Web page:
“It is untrue that schools have not received textbooks,” spokesman Elijah Mhlanga said in a statement.
More than 6.5 million textbooks had been delivered in 2014 and an additional 306,000 had been ordered to address shortages.
“We acknowledge that there are schools that have reported shortages in February and orders have been made and delivered.”
Mhlanga said most of the 18,000 books alleged to be short were the textbooks the schools were supposed to get back from pupils at the end of the year.
“The evidence at our disposal has revealed that the shortages reported are not even books that are in the catalogue. It is unusual to have shortages once deliveries have been made on appropriately reported shortages of textbooks.”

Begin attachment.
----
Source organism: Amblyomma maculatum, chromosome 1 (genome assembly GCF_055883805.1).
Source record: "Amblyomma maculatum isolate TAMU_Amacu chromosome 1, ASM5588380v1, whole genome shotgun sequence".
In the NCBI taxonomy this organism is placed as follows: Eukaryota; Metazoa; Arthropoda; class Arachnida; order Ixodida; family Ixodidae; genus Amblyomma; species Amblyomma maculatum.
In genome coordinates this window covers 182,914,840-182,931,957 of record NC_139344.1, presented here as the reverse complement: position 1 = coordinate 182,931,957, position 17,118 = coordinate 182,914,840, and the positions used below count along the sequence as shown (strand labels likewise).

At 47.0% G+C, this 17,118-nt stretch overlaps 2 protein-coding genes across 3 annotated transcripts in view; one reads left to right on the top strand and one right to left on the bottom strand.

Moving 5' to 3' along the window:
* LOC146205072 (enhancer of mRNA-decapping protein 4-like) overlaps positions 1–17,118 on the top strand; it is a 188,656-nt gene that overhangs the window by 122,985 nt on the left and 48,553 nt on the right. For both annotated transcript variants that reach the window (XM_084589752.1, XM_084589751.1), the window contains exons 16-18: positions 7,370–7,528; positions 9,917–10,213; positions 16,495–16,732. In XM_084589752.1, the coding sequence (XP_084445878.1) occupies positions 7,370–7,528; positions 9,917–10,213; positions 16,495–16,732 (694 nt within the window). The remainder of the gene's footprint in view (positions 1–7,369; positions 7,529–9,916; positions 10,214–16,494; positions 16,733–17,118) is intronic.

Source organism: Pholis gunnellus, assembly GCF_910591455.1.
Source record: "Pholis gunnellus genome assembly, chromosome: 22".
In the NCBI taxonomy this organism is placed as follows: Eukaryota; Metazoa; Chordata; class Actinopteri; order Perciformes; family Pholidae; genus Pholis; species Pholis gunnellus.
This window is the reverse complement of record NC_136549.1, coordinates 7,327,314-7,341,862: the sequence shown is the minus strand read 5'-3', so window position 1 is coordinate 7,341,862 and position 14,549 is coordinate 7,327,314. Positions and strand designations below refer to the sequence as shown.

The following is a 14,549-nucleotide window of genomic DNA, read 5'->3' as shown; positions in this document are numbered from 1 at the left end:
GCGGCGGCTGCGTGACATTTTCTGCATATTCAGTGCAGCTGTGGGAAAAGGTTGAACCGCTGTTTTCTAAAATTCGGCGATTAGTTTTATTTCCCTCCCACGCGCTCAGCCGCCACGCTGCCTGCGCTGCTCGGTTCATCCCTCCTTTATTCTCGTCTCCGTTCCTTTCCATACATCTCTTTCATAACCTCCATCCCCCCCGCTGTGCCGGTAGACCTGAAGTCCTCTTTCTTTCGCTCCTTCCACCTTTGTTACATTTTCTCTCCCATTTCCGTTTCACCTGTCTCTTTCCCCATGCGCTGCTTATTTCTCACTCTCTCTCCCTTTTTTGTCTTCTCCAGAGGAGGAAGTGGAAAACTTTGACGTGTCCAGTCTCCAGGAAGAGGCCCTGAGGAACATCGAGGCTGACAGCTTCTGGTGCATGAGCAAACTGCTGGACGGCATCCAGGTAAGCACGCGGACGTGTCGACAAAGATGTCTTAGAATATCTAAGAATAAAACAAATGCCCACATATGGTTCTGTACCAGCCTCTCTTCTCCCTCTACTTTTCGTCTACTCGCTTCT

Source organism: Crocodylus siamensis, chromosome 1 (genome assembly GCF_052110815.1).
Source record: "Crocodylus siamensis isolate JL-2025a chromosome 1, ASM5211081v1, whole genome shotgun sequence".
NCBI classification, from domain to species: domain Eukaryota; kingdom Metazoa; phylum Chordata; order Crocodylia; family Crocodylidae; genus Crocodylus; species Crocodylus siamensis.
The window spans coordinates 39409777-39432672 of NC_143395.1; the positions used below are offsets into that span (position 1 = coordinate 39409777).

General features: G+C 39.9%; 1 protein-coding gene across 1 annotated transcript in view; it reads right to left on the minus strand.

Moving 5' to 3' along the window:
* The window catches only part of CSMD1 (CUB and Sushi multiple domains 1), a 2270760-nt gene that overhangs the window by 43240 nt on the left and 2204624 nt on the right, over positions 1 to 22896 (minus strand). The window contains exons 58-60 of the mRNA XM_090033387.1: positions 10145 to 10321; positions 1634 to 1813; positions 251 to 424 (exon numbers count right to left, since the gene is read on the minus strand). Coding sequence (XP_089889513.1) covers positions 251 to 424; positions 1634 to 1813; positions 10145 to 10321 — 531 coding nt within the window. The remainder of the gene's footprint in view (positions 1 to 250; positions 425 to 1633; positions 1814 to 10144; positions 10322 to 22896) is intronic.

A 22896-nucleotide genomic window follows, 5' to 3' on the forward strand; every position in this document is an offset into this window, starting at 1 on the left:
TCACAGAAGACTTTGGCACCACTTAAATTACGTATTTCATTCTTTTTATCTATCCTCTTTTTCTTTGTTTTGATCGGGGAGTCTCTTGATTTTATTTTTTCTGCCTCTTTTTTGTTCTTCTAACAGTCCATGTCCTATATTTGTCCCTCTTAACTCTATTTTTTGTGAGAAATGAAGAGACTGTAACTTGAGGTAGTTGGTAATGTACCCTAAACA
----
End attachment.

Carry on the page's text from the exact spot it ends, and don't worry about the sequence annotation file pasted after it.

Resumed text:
Civil rights groups were expected take the Limpopo education department to the Pretoria High Court on Tuesday for allegedly failing to deliver textbooks. The move was spearheaded by 23 schools that said between them they still needed 18,000 books.
Mhlanga said most of the schools involved had failed to check or verify the deliveries of textbooks against the orders placed.
“They only did so after the advent of the 2014 school year.”
He said the department had taken steps to ensure that books were delivered on time and that any reported shortages were addressed.
In 2012 the department failed to deliver books to Limpopo schools until June.